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J Dairy Sci. 2009 Oct;92(10):5005-10. doi: 10.3168/jds.2008-1701.

The development of lactic acid bacteria and Lactobacillus buchneri and their effects on the fermentation of alfalfa silage.

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Department of Animal and Food Sciences, University of Delaware, Newark 19716-2150, USA.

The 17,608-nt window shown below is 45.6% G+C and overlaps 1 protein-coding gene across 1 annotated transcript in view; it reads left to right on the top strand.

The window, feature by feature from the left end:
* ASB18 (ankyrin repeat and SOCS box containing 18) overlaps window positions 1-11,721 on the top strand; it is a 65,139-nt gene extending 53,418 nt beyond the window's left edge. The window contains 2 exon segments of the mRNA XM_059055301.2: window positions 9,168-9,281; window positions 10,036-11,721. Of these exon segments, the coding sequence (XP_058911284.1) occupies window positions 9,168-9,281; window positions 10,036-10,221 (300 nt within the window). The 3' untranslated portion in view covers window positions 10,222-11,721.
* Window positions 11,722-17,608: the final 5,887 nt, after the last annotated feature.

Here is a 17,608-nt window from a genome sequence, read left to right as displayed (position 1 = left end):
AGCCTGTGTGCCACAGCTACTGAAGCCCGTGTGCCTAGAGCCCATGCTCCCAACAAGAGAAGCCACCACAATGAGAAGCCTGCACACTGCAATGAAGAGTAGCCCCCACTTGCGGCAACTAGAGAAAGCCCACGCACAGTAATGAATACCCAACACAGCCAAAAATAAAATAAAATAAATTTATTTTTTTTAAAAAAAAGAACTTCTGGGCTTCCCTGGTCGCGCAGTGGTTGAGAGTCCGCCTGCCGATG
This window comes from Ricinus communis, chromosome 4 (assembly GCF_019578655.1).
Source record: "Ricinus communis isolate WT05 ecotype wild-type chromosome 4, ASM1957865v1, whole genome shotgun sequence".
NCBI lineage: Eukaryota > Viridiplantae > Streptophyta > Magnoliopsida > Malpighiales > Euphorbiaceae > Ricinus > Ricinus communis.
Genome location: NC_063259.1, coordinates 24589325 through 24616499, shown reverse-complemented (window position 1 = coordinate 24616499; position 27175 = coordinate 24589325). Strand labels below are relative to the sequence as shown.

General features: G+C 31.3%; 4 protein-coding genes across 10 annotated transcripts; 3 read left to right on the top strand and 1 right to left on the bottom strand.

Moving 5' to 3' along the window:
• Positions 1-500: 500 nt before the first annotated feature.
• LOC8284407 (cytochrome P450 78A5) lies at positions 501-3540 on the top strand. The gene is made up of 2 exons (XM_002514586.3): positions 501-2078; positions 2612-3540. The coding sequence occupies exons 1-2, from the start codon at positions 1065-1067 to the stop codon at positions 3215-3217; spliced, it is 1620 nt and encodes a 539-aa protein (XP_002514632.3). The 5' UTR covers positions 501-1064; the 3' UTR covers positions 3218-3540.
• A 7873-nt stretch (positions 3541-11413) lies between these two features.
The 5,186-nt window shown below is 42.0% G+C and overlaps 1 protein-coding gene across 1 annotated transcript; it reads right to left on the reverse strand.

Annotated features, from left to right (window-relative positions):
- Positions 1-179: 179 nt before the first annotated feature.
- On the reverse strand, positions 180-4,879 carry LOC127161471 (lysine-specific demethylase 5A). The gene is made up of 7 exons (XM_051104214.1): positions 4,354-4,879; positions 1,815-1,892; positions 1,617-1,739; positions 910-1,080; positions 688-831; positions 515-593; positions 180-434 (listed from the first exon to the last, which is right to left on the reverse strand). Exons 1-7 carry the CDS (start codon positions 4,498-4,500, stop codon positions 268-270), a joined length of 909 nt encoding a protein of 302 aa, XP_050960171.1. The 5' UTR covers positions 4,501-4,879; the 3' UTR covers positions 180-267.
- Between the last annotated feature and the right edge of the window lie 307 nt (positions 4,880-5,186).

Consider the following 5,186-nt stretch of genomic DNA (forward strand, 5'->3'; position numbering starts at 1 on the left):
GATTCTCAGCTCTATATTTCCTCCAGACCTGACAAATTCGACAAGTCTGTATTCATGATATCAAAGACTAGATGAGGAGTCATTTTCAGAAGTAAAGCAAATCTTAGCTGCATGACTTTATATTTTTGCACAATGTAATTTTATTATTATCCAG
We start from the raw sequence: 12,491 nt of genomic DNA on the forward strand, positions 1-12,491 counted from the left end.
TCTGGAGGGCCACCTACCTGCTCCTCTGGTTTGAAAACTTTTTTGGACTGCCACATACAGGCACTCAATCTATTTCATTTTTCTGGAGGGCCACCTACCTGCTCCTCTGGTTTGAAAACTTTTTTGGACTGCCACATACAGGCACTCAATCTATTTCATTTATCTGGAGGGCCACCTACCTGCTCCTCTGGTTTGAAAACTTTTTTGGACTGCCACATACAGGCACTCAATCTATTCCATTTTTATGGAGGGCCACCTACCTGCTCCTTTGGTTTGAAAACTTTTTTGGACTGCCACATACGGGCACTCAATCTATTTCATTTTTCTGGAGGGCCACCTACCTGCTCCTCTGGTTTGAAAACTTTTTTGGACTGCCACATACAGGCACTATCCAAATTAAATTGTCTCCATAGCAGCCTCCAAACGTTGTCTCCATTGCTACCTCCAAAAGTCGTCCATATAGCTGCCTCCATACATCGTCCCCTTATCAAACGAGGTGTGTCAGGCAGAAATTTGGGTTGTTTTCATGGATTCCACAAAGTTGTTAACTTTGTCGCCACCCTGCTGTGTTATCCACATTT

This study was conducted to document the development of populations of lactic acid bacteria (LAB) and Lactobacillus buchneri in alfalfa silage treated with various inoculants. Wilted and chopped alfalfa (45% dry matter) was treated with 1) distilled water (untreated, U), 2) Lactobacillus buchneri 40788 (4 x 10(5) cfu/g; LB), or 3) L. buchneri 40788 (4 x 10(5) cfu/g) and Pediococcus pentosaceus (1 x 10(5) cfu/g; LBPP). Forages were packed into triplicate vacuum-sealed, nylon-polyethylene bags per treatment, and ensiled for 2, 5, 45, 90, and 180 d. Viable (cfu) LAB in forage and silage were quantified by traditional plating on selective agar, and numbers of L. buchneri (cfu-equivalent, cfu-E) were quantified by real-time quantitative PCR. Fresh, untreated forage had 5.52 log cfu of LAB/g and 3.79 log cfu-E of L. buchneri/g. After 2 d of ensiling, numbers of LAB increased to >8 log cfu/g in all silages. In contrast, numbers of L. buchneri in U remained below 4 log cfu-E/g but reached approximately 7 log cfu-E/g in LB and LBPP. From d 5 onward, numbers of L. buchneri in U remained below 6 log cfu-E/g but approached 9 log cfu-E/g in LB and LBPP. The pH was lower in LBPP compared with U and LB after 2 and 5 d of ensiling, but pH was lower for U compared with LB and LBPP thereafter. Treatments LB and LBPP had more acetic acid than U at 45 d of ensiling, which coincided with detectable amounts of 1,2 propanediol. Inoculation with LBPP resulted in silage with the highest concentration of 1,2 propanediol after 180 d of ensiling. From d 45 onward, LB and LBPP silages had lower concentrations of residual water-soluble carbohydrates but had higher concentrations of ammonia-N than U. In conclusion, epiphytic L. buchneri can be detected in alfalfa but this population is unable to lead the silage fermentation. In contrast, when L. buchneri was added to silage as an inoculant, the numbers of L. buchneri (cfu-E) increased markedly but did not dictate fermentation until 45 d of ensiling. These findings help to explain why the response (in increased acetic acid) from the addition of L. buchneri in silages is not immediate.

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